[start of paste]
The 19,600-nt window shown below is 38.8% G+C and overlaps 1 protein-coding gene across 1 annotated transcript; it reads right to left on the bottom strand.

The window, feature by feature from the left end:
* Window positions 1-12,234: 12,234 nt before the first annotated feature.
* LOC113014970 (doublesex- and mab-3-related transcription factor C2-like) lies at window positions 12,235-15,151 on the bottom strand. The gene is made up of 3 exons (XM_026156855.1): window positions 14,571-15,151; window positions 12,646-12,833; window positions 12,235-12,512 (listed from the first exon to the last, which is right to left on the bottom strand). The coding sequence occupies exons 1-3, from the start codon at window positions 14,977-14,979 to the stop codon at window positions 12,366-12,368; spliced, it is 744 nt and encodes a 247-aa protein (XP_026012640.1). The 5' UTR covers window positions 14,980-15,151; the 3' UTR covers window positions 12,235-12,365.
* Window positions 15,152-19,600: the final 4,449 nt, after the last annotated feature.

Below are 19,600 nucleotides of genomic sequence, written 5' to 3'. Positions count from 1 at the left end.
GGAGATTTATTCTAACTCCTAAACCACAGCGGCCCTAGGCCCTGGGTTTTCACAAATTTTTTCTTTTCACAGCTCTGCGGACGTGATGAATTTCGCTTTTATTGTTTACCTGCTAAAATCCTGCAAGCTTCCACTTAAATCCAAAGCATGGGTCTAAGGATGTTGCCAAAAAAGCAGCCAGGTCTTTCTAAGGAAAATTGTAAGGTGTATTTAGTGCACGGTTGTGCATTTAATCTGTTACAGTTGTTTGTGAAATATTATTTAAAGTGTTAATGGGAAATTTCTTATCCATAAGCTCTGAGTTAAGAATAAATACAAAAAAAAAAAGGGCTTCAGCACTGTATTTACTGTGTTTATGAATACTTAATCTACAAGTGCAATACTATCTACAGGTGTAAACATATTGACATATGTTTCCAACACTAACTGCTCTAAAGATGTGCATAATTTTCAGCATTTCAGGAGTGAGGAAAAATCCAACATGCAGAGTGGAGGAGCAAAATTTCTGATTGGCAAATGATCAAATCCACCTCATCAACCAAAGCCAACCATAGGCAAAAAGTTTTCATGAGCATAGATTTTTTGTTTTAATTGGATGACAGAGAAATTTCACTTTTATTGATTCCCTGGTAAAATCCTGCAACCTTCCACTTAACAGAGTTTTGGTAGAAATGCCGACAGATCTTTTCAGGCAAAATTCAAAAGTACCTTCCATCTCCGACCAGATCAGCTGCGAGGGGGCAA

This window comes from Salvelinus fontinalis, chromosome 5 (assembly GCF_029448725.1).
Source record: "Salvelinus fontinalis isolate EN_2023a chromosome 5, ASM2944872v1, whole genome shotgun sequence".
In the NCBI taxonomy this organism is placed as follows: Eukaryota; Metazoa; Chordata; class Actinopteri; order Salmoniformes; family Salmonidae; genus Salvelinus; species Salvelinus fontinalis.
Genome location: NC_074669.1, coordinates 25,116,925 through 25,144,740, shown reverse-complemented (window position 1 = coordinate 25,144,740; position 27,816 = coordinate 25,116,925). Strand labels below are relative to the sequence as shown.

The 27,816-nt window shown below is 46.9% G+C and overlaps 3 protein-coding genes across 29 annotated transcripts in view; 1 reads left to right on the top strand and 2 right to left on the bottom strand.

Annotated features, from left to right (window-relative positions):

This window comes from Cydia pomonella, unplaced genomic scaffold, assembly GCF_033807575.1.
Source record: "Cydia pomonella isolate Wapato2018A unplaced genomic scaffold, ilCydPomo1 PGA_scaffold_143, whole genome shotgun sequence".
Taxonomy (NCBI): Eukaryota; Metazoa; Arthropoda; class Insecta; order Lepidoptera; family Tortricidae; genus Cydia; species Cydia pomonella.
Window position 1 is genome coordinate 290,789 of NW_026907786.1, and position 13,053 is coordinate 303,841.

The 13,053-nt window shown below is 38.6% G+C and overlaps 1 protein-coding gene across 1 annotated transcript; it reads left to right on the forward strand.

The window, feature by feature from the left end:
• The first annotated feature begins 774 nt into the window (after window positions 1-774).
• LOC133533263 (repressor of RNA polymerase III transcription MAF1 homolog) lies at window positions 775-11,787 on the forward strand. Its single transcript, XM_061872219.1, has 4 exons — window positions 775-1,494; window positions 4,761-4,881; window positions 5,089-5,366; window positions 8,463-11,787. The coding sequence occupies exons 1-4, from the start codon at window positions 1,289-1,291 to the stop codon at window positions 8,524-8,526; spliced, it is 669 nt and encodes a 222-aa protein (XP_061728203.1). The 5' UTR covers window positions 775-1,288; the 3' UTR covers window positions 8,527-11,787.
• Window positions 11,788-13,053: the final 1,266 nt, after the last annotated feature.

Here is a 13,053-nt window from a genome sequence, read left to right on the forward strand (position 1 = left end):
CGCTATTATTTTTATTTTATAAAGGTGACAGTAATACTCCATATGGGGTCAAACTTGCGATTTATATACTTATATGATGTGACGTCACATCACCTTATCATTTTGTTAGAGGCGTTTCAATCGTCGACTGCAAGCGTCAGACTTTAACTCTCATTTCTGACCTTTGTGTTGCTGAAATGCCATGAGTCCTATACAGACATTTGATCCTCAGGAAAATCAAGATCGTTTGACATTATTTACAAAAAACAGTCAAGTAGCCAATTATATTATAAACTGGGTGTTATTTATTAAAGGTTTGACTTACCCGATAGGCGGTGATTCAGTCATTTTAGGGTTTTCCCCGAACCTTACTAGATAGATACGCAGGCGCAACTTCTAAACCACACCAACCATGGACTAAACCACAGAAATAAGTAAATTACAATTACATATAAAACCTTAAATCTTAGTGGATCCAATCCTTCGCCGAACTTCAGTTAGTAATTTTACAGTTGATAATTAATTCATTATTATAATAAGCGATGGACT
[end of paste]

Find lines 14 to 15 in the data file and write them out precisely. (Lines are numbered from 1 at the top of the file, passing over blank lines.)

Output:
This window comes from Cydia pomonella, unplaced genomic scaffold, assembly GCF_033807575.1.
Source record: "Cydia pomonella isolate Wapato2018A unplaced genomic scaffold, ilCydPomo1 PGA_scaffold_143, whole genome shotgun sequence".